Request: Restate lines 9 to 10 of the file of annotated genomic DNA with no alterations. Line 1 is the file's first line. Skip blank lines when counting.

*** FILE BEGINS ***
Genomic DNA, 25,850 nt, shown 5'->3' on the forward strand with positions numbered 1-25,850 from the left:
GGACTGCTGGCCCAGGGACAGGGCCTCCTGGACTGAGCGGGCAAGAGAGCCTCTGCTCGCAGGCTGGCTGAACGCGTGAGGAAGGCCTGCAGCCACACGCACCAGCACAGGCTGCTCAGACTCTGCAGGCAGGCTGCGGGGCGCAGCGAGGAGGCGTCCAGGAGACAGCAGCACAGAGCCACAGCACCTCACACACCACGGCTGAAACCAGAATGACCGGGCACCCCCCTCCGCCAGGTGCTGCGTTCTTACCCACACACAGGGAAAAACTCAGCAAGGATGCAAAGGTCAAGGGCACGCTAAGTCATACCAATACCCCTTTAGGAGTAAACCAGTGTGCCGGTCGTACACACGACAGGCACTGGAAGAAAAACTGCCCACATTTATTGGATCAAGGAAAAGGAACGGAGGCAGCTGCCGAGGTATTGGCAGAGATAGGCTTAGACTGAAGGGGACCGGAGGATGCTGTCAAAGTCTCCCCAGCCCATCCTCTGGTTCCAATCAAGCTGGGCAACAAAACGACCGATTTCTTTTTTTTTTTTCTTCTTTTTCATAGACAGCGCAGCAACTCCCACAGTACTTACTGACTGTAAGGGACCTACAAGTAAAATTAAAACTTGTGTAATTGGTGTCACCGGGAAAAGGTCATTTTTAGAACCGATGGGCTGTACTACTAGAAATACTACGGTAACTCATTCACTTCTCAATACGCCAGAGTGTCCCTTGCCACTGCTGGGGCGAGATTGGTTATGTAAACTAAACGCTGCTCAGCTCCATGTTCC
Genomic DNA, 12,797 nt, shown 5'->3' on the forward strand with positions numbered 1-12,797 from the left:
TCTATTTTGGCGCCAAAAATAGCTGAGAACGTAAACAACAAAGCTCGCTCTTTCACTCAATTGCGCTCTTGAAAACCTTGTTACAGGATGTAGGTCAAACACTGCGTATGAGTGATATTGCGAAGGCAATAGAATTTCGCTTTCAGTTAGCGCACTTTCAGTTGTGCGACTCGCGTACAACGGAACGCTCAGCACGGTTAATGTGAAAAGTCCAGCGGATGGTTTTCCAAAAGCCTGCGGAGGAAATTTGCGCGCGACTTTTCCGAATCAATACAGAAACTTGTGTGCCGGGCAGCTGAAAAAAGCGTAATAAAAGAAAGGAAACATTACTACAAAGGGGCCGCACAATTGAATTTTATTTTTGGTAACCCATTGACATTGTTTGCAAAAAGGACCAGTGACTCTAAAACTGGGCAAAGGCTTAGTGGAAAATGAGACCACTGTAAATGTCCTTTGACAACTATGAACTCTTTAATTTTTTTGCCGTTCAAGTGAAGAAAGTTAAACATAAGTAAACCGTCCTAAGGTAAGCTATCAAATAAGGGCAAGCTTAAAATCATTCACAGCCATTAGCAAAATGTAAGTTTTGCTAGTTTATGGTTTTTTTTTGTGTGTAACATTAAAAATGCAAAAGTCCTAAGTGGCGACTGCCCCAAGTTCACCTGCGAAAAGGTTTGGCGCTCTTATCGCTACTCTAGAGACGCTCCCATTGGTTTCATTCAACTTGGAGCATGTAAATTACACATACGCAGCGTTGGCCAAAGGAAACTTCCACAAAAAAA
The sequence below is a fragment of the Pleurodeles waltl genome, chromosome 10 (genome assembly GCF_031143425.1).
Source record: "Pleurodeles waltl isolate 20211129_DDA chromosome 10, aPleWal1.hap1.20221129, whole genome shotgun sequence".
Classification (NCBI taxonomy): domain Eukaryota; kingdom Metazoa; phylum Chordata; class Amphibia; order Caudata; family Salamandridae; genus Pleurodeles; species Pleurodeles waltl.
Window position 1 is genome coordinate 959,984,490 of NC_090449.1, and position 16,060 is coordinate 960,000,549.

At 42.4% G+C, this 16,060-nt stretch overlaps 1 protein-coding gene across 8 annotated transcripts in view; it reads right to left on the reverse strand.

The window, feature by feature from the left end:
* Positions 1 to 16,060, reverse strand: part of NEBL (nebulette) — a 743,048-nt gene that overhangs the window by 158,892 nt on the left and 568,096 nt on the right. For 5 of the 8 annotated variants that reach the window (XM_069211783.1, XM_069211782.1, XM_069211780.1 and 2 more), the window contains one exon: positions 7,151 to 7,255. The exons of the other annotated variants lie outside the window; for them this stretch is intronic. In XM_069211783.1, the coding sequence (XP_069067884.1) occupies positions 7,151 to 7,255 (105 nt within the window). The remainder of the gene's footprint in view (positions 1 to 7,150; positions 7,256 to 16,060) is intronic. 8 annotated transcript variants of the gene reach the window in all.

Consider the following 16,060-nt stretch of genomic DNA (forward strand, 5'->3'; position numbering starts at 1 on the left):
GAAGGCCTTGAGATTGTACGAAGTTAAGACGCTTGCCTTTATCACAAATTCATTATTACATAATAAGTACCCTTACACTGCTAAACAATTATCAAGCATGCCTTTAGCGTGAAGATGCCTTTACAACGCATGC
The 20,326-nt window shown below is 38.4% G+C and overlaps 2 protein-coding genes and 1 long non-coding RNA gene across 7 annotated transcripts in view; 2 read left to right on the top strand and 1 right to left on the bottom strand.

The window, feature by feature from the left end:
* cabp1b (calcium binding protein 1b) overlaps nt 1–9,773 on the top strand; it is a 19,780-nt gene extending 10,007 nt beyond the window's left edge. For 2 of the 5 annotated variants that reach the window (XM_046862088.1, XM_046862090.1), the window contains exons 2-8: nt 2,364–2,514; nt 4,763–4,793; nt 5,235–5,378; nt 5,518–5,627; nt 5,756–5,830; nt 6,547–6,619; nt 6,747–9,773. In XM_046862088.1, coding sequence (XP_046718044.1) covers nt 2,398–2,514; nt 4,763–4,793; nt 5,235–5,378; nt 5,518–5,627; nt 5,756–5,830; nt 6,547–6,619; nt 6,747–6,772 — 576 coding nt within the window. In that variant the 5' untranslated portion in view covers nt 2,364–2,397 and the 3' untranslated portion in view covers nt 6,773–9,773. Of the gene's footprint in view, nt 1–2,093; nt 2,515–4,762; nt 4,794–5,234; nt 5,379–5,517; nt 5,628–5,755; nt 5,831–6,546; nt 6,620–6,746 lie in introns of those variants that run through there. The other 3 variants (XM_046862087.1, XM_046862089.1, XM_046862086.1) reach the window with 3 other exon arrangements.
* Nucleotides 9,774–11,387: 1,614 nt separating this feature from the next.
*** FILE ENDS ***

At 42.4% G+C, this 16,060-nt stretch overlaps 1 protein-coding gene across 8 annotated transcripts in view; it reads right to left on the reverse strand.

The window, feature by feature from the left end: